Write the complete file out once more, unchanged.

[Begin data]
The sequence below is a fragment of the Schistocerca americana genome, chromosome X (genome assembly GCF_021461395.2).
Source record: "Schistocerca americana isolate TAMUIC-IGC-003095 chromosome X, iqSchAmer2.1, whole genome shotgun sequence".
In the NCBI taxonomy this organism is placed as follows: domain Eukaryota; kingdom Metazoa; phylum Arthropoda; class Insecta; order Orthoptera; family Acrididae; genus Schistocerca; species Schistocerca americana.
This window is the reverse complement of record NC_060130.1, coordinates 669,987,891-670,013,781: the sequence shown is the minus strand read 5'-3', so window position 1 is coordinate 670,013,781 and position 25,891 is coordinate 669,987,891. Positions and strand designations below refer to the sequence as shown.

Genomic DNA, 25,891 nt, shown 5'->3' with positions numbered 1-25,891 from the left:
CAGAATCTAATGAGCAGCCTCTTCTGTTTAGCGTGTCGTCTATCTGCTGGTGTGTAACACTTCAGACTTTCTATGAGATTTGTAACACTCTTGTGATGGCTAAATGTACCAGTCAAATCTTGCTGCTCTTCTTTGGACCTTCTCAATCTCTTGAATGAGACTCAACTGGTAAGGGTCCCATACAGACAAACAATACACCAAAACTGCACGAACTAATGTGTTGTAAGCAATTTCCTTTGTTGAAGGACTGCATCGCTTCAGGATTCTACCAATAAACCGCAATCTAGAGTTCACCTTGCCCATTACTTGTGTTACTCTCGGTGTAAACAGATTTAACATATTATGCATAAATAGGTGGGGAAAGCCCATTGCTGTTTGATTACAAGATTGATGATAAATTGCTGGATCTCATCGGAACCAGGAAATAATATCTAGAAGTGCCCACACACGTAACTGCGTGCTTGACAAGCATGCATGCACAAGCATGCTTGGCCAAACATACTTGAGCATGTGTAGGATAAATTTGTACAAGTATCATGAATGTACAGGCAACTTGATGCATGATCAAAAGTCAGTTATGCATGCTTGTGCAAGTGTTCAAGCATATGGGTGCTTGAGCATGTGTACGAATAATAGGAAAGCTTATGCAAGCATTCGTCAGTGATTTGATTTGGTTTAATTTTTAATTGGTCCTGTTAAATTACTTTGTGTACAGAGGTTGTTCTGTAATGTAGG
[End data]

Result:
The sequence below is a fragment of the Schistocerca americana genome, chromosome X (genome assembly GCF_021461395.2).
Source record: "Schistocerca americana isolate TAMUIC-IGC-003095 chromosome X, iqSchAmer2.1, whole genome shotgun sequence".
In the NCBI taxonomy this organism is placed as follows: domain Eukaryota; kingdom Metazoa; phylum Arthropoda; class Insecta; order Orthoptera; family Acrididae; genus Schistocerca; species Schistocerca americana.
This window is the reverse complement of record NC_060130.1, coordinates 669,987,891-670,013,781: the sequence shown is the minus strand read 5'-3', so window position 1 is coordinate 670,013,781 and position 25,891 is coordinate 669,987,891. Positions and strand designations below refer to the sequence as shown.

Genomic DNA, 25,891 nt, shown 5'->3' with positions numbered 1-25,891 from the left:
CAGAATCTAATGAGCAGCCTCTTCTGTTTAGCGTGTCGTCTATCTGCTGGTGTGTAACACTTCAGACTTTCTATGAGATTTGTAACACTCTTGTGATGGCTAAATGTACCAGTCAAATCTTGCTGCTCTTCTTTGGACCTTCTCAATCTCTTGAATGAGACTCAACTGGTAAGGGTCCCATACAGACAAACAATACACCAAAACTGCACGAACTAATGTGTTGTAAGCAATTTCCTTTGTTGAAGGACTGCATCGCTTCAGGATTCTACCAATAAACCGCAATCTAGAGTTCACCTTGCCCATTACTTGTGTTACTCTCGGTGTAAACAGATTTAACATATTATGCATAAATAGGTGGGGAAAGCCCATTGCTGTTTGATTACAAGATTGATGATAAATTGCTGGATCTCATCGGAACCAGGAAATAATATCTAGAAGTGCCCACACACGTAACTGCGTGCTTGACAAGCATGCATGCACAAGCATGCTTGGCCAAACATACTTGAGCATGTGTAGGATAAATTTGTACAAGTATCATGAATGTACAGGCAACTTGATGCATGATCAAAAGTCAGTTATGCATGCTTGTGCAAGTGTTCAAGCATATGGGTGCTTGAGCATGTGTACGAATAATAGGAAAGCTTATGCAAGCATTCGTCAGTGATTTGATTTGGTTTAATTTTTAATTGGTCCTGTTAAATTACTTTGTGTACAGAGGTTGTTCTGTAATGTAGG